Apple's iPhone 15 and iPhone 15 Pro made some changes to the lineup, but there's still an iPhone to match just about any budget. Here's how to shop for an iPhone based on how much you have to spend.
iPhone buyer's guide - iPhone 15 Pro Max and iPhone 14 Pro Max
The vast majority of iPhone attention is always on the latest releases, with the iPhone 15 and iPhone 15 Pro ranges being the first consideration for most new iPhone buyers. However, there are still a lot more options available than just the latest and greatest.
Whenever Apple releases a new generation of iPhone, it makes a number of changes to its overall iPhone catalog, taking away some older models to make way for the new ones. But even in doing so, Apple still tries to offer an iPhone to cover the vast majority of price points that consumers may budget for.
Regardless of if you're looking for the best value for money option, or if you want to blow the budget, you can find the right iPhone for your needs and finances. All it takes is a little consideration of what Apple actually offers based on how much you want to spend.
iPhone buyer's guide - Price ranges
Apple's iPhone lineup is quite wide-ranging, starting from $429 for the cheapest possible model, a third-gen iPhone SE. At the other end of the range is the iPhone 15 Pro max, which tips the scales at $1,599 for its most expensive configuration.
As last year, this means there's a range variation of $1,170 between the cheapest and the most expensive models.
Between those two price levels, Apple retains a number of its older models of iPhone, shuffling them down in price by one step and knocking the oldest off the list each year. For holidays 2023, that means it still sells the iPhone 14 and iPhone 14 Plus, as well as the iPhone 13.
The full range of iPhone pricing as of late 2023
These older models offer users a choice between specifications and storage. It means customers could get a cheaper older iPhone model but get more storage capacity for the same price as a higher-spec model, or opt for the newer version with less capacity.
This means there's a gentle row of steps going up in price for the models, so you'll almost certainly find some form of iPhone specification that will match your wallet.
For the purposes of this article, we will be splitting the range into three sub-ranges: Under $700, between $700 and $1,000, and $1,000 plus. That $700 to $1,000 segment is the most interesting, and so is singled out for closer attention.
iPhone buyer's guide - The cost of storage
A big thing to consider when looking at which iPhone to buy is storage capacity. Sure, you could get away with the basic storage option for a particular model, but you may run into problems eventually surrounding storage of apps, videos, and photos on the device.
Depending on the model, consumers have between three and four storage options available. For most models, that's a choice between 128GB, 256GB, and 512GB of storage.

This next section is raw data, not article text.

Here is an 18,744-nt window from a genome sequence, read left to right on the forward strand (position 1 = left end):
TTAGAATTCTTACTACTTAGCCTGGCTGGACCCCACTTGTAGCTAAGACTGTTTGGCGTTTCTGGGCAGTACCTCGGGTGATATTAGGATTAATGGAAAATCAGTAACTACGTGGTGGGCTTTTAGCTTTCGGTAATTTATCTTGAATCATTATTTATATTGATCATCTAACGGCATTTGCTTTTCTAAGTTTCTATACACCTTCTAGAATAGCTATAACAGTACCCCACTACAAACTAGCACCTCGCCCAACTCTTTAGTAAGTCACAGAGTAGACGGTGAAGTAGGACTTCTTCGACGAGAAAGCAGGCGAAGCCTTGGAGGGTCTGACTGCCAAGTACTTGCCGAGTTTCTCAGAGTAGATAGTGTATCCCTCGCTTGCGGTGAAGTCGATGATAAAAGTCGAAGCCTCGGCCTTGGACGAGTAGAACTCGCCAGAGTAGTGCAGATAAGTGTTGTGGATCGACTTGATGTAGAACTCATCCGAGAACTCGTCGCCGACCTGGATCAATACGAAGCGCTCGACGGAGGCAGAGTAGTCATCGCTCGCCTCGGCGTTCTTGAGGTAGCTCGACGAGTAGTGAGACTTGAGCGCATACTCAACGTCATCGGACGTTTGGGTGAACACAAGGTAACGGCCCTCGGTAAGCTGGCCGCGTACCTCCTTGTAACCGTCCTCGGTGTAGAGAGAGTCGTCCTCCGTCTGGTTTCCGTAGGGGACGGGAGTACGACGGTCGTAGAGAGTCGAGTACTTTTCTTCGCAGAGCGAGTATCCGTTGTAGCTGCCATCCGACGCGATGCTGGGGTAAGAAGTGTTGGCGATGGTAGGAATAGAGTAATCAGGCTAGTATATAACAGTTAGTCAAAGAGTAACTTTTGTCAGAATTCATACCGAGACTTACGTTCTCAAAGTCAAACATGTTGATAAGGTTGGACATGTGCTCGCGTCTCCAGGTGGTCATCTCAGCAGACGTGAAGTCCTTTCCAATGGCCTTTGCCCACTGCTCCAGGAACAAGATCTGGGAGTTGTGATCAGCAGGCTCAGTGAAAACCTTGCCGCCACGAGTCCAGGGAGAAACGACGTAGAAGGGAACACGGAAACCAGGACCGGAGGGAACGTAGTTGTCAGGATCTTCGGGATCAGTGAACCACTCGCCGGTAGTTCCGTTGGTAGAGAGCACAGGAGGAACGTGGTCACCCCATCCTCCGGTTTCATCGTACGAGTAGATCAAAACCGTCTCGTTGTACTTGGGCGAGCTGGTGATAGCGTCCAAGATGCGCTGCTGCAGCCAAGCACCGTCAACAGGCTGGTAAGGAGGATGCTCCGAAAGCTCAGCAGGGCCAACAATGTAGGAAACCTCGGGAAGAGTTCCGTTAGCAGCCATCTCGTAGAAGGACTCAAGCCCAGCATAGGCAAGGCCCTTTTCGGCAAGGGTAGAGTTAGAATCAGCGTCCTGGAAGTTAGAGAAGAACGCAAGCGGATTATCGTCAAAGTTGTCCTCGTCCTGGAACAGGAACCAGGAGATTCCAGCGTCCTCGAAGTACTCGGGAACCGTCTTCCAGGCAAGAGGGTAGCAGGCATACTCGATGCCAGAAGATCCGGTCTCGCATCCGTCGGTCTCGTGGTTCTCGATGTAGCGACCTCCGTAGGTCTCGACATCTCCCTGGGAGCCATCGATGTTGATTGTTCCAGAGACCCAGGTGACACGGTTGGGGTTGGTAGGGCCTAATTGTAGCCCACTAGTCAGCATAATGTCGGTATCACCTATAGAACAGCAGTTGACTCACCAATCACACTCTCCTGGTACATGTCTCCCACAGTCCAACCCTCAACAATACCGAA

Storage upgrade costs for iPhones, as of late 2023
The exceptions to this range is at the top and bottom. At the low end, the iPhone SE actually starts at 64GB, with 128GB and 256GB options available.
For the iPhone 15 Pro, there are four options with 128GB to 512GB joined by 1TB. The iPhone 15 Pro Max goes from 256GB to 1TB.
As for how much these upgrade costs will cost you:
Upgrading from 64GB to 128GB costs $50 more.
Upgrading from 128GB to 256GB is $100 more.
Upgrading from 256GB to 512GB costs $200 more.
Lastly, the shift from 512GB to 1TB is another $200 on top.
iPhone buyer's guide for under $700
The pricing chart for iPhone configurations below $700 in value is extremely straightforward. For all but the highest price in the range, there's only really one iPhone available that really matches it.
It all starts with the third-generation iPhone SE at $429 with 64GB of storage, the A15 chip, a single 12MP camera, and a 4.7-inch display with Touch ID. There's no real price competition here, so really it's a question of whether you want to get more storage for it, at $479 for 128GB or $579 for 256GB.
iPhone pricing below $700
There's a brief gap in the price range until $599, when the iPhone 13 comes into play. The cheapest of the more modern edge-to-edge iPhones Apple currently sells, it brings a 6.1-inch display and a dual camera system in as part of its price, as well as 128GB of storage.
At the iPhone 13's first storage upgrade, $699 for the 256GB capacity option, we get our first actual comparison. The iPhone 14 steps in here, with it using a slightly upgraded A15 chip with an extra GPU core, Emergency SOS via Satellite, and Crash Detection.
These aren't much of an upgrade from the iPhone 13, really, and it's probably best to get the earlier and pretty similar model and to enjoy a higher capacity in this instance.
This is probably the easiest comparison to make on price, but it's only going to get harder.
iPhone buyer's guide for $700 to $999
This $300 price range has a lot of devices vying for purchase within it, covering both the older models and the latest editions.
Continuing from the iPhone 13 and iPhone 14, the two will continue to be at odds from the 699 range. At $799, there is the introduction of two more variants of note.
The iPhone 14 Plus joins in, as the super-sized version of the iPhone 14. It's more expensive than the iPhone 14, but that's because it has a 6.7-inch display to consider, and at this price, it is using 128GB of storage.
iPhone price ranges between $700 and $999
There's also the standard iPhone 15 here, which uses a 6.1-inch display, the new 48MP-based dual camera system, the A16 Bionic chip, and connects over USB-2 instead of Lightning. It's also sold with 128GB of storage.